This week, the Securities and Exchange Commission (SEC) continued its ICO crackdown. This time, the firm levied charges against project Opporty Founder and Brooklyn-resident Sergii Grybniak. The firm alleges that Grybniak broke the law when his firm raised approximately $600,000 during its 2018 ICO.

News of the charges first broke via Jan. 21 press release. In the release, the SEC reveals the charges laid against Grybniak in detail. Importantly, the primary charge is participating in the unregistered sale of securities. Additionally, the SEC claims that Grybniak made false statements in order to encourage more investor participation.

These statements include a myriad of exaggerated and completely fake claims. In one instance, Opporty claimed that its 2018 ICO was “100% SEC-compliant.” Unfortunately, this claim proved to be the tip of the iceberg. Apparently, Opporty also claimed to have thousands of “verified providers” who were ready to work with the platform.

Opporty via Homepage

Opporty via Homepage

This claim became so overblown that in one piece of marketing material, Opporty suggested it had a business database that included around 17 million participants. In actuality, the firm had no partnerships. Unfortunately, these claims served one main purpose, to push more investment capital into the ICO.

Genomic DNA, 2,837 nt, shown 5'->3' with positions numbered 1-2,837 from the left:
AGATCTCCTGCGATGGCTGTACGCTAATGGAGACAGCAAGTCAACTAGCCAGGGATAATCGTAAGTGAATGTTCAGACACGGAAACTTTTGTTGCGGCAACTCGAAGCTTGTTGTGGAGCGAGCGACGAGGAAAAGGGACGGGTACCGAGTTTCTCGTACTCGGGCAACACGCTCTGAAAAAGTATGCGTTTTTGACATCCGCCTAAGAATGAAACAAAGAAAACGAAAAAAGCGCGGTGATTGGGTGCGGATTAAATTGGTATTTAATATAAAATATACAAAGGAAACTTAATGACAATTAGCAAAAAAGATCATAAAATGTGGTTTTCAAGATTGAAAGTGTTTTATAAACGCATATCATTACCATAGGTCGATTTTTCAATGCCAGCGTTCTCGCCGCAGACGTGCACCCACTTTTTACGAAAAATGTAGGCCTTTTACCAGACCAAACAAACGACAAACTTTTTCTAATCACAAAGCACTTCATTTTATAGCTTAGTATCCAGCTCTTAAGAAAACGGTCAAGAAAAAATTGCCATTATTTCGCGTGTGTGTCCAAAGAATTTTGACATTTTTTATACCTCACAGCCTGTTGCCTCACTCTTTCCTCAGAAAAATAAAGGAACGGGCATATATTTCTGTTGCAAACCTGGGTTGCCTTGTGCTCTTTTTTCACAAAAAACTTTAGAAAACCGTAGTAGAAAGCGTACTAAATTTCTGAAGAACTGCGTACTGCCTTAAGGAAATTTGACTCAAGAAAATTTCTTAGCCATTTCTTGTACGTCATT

Major Software Firm

As if the shower of lies put forth weren’t enough, Opporty also made some very specific partnership claims that proved to be bunk as well. According to the SEC, the firm lied about a partnership with a major software company. This lie was to help ease investor doubt about the ability of developers to deliver on their hefty platform promises.

SEC Steps In – Opporty

It doesn’t take much research to see why Opporty ended up in the SEC’s crosshairs. Now, the SEC seeks injunctions against all future digital offerings by the company. On top of the cease-and-desist, regulators require Opporty to return all the funds the company raised during its 2018 ICO. Also, the firm is to face a variety of civil penalties for its actions.